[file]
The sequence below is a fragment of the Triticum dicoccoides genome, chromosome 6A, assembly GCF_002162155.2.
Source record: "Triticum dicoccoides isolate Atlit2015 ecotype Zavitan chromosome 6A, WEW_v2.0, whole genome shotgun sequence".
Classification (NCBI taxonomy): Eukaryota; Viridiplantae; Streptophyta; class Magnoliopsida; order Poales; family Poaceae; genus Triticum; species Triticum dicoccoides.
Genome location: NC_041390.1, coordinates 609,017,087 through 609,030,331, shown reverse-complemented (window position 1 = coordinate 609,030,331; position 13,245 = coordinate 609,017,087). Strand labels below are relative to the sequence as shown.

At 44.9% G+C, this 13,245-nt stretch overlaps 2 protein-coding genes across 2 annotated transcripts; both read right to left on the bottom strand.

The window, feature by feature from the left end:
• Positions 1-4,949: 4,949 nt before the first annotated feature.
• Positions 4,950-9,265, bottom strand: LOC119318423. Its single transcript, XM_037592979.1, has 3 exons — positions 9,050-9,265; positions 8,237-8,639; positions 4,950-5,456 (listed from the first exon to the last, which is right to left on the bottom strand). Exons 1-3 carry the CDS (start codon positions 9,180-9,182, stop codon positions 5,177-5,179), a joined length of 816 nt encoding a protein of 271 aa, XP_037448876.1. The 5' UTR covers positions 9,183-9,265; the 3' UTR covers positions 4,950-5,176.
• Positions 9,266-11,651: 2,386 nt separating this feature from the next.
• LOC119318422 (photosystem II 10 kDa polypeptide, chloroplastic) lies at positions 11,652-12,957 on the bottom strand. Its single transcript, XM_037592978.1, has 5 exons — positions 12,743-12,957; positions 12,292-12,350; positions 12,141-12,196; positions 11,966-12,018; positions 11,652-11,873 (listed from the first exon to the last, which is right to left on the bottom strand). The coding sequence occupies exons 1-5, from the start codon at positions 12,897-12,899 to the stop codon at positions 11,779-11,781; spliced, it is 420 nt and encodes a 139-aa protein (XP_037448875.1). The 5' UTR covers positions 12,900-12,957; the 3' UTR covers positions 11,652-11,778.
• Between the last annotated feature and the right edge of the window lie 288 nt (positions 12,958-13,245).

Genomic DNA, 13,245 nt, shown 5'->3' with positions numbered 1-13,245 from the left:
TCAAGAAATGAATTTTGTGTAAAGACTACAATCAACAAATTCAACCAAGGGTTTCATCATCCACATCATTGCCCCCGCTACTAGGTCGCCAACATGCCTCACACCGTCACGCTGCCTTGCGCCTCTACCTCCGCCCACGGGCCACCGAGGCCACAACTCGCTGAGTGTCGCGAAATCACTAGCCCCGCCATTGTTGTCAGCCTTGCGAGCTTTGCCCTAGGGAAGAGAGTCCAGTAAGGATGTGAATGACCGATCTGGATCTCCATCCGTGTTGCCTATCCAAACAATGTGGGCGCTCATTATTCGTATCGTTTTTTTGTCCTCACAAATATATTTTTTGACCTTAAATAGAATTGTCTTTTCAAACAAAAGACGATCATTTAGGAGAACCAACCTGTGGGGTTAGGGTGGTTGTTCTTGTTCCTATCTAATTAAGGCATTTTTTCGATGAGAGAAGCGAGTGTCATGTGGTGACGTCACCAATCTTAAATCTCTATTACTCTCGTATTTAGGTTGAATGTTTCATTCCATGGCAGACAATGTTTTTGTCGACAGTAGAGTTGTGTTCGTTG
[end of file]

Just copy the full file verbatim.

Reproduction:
The sequence below is a fragment of the Triticum dicoccoides genome, chromosome 6A, assembly GCF_002162155.2.
Source record: "Triticum dicoccoides isolate Atlit2015 ecotype Zavitan chromosome 6A, WEW_v2.0, whole genome shotgun sequence".
Classification (NCBI taxonomy): Eukaryota; Viridiplantae; Streptophyta; class Magnoliopsida; order Poales; family Poaceae; genus Triticum; species Triticum dicoccoides.
Genome location: NC_041390.1, coordinates 609,017,087 through 609,030,331, shown reverse-complemented (window position 1 = coordinate 609,030,331; position 13,245 = coordinate 609,017,087). Strand labels below are relative to the sequence as shown.

At 44.9% G+C, this 13,245-nt stretch overlaps 2 protein-coding genes across 2 annotated transcripts; both read right to left on the bottom strand.

The window, feature by feature from the left end:
• Positions 1-4,949: 4,949 nt before the first annotated feature.
• Positions 4,950-9,265, bottom strand: LOC119318423. Its single transcript, XM_037592979.1, has 3 exons — positions 9,050-9,265; positions 8,237-8,639; positions 4,950-5,456 (listed from the first exon to the last, which is right to left on the bottom strand). Exons 1-3 carry the CDS (start codon positions 9,180-9,182, stop codon positions 5,177-5,179), a joined length of 816 nt encoding a protein of 271 aa, XP_037448876.1. The 5' UTR covers positions 9,183-9,265; the 3' UTR covers positions 4,950-5,176.
• Positions 9,266-11,651: 2,386 nt separating this feature from the next.
• LOC119318422 (photosystem II 10 kDa polypeptide, chloroplastic) lies at positions 11,652-12,957 on the bottom strand. Its single transcript, XM_037592978.1, has 5 exons — positions 12,743-12,957; positions 12,292-12,350; positions 12,141-12,196; positions 11,966-12,018; positions 11,652-11,873 (listed from the first exon to the last, which is right to left on the bottom strand). The coding sequence occupies exons 1-5, from the start codon at positions 12,897-12,899 to the stop codon at positions 11,779-11,781; spliced, it is 420 nt and encodes a 139-aa protein (XP_037448875.1). The 5' UTR covers positions 12,900-12,957; the 3' UTR covers positions 11,652-11,778.
• Between the last annotated feature and the right edge of the window lie 288 nt (positions 12,958-13,245).

Genomic DNA, 13,245 nt, shown 5'->3' with positions numbered 1-13,245 from the left:
TCAAGAAATGAATTTTGTGTAAAGACTACAATCAACAAATTCAACCAAGGGTTTCATCATCCACATCATTGCCCCCGCTACTAGGTCGCCAACATGCCTCACACCGTCACGCTGCCTTGCGCCTCTACCTCCGCCCACGGGCCACCGAGGCCACAACTCGCTGAGTGTCGCGAAATCACTAGCCCCGCCATTGTTGTCAGCCTTGCGAGCTTTGCCCTAGGGAAGAGAGTCCAGTAAGGATGTGAATGACCGATCTGGATCTCCATCCGTGTTGCCTATCCAAACAATGTGGGCGCTCATTATTCGTATCGTTTTTTTGTCCTCACAAATATATTTTTTGACCTTAAATAGAATTGTCTTTTCAAACAAAAGACGATCATTTAGGAGAACCAACCTGTGGGGTTAGGGTGGTTGTTCTTGTTCCTATCTAATTAAGGCATTTTTTCGATGAGAGAAGCGAGTGTCATGTGGTGACGTCACCAATCTTAAATCTCTATTACTCTCGTATTTAGGTTGAATGTTTCATTCCATGGCAGACAATGTTTTTGTCGACAGTAGAGTTGTGTTCGTTG